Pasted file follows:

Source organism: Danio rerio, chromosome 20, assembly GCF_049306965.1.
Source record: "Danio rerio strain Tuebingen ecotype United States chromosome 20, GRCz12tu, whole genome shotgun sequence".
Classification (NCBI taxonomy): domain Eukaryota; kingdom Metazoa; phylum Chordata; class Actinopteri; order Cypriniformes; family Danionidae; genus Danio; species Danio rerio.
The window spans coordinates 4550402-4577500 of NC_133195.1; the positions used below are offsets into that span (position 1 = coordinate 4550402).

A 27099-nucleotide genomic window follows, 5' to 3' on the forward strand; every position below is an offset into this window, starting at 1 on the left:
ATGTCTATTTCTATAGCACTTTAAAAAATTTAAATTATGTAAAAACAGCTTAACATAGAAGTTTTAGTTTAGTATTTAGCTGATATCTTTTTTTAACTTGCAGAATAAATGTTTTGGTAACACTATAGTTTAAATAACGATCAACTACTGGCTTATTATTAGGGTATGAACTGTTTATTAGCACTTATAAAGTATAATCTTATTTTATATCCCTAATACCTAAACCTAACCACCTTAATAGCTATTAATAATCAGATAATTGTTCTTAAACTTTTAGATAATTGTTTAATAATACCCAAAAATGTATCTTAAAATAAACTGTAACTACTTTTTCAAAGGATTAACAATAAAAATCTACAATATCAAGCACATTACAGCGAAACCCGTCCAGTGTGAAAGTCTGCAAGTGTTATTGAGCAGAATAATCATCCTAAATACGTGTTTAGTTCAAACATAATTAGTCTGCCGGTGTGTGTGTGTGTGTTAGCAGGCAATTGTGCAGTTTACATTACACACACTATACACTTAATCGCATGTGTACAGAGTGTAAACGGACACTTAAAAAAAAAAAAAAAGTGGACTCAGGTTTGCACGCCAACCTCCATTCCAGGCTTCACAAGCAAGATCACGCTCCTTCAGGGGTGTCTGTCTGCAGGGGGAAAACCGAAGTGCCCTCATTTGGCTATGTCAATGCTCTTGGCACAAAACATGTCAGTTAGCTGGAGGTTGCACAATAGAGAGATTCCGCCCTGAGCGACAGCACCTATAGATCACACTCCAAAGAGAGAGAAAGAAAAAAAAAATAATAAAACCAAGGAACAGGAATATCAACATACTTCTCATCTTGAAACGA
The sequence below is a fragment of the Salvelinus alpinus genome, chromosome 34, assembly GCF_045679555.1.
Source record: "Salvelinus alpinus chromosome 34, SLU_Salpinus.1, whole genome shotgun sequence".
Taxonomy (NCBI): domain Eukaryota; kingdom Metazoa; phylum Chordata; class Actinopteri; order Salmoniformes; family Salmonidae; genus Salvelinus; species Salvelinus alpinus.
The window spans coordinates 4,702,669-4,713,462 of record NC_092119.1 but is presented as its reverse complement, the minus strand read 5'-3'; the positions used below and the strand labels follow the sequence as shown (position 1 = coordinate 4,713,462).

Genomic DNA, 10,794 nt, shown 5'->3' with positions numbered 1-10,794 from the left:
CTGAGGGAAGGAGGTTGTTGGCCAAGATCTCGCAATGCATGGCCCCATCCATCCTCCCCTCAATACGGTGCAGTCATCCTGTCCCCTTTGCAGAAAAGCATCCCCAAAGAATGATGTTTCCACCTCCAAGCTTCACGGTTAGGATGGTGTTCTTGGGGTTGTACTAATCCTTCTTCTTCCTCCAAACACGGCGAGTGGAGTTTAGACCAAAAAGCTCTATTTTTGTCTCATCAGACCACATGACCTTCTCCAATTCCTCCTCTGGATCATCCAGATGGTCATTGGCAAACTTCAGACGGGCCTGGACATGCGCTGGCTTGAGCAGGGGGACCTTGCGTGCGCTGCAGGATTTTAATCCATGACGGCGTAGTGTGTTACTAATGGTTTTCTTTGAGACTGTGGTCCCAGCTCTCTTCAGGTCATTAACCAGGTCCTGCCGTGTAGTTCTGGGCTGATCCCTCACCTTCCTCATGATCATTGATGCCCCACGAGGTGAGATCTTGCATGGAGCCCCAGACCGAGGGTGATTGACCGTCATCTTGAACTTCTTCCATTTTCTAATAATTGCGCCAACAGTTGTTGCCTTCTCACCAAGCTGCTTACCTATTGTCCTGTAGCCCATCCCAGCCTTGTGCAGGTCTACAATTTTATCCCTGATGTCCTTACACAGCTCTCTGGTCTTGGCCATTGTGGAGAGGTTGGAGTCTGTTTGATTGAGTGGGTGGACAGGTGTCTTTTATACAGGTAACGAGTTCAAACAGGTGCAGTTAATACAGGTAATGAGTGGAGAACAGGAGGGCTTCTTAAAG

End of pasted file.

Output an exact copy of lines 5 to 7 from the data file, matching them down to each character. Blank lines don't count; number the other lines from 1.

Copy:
A 27099-nucleotide genomic window follows, 5' to 3' on the forward strand; every position below is an offset into this window, starting at 1 on the left:
ATGTCTATTTCTATAGCACTTTAAAAAATTTAAATTATGTAAAAACAGCTTAACATAGAAGTTTTAGTTTAGTATTTAGCTGATATCTTTTTTTAACTTGCAGAATAAATGTTTTGGTAACACTATAGTTTAAATAACGATCAACTACTGGCTTATTATTAGGGTATGAACTGTTTATTAGCACTTATAAAGTATAATCTTATTTTATATCCCTAATACCTAAACCTAACCACCTTAATAGCTATTAATAATCAGATAATTGTTCTTAAACTTTTAGATAATTGTTTAATAATACCCAAAAATGTATCTTAAAATAAACTGTAACTACTTTTTCAAAGGATTAACAATAAAAATCTACAATATCAAGCACATTACAGCGAAACCCGTCCAGTGTGAAAGTCTGCAAGTGTTATTGAGCAGAATAATCATCCTAAATACGTGTTTAGTTCAAACATAATTAGTCTGCCGGTGTGTGTGTGTGTGTTAGCAGGCAATTGTGCAGTTTACATTACACACACTATACACTTAATCGCATGTGTACAGAGTGTAAACGGACACTTAAAAAAAAAAAAAAAGTGGACTCAGGTTTGCACGCCAACCTCCATTCCAGGCTTCACAAGCAAGATCACGCTCCTTCAGGGGTGTCTGTCTGCAGGGGGAAAACCGAAGTGCCCTCATTTGGCTATGTCAATGCTCTTGGCACAAAACATGTCAGTTAGCTGGAGGTTGCACAATAGAGAGATTCCGCCCTGAGCGACAGCACCTATAGATCACACTCCAAAGAGAGAGAAAGAAAAAAAAAATAATAAAACCAAGGAACAGGAATATCAACATACTTCTCATCTTGAAACGA
The sequence below is a fragment of the Salvelinus alpinus genome, chromosome 34, assembly GCF_045679555.1.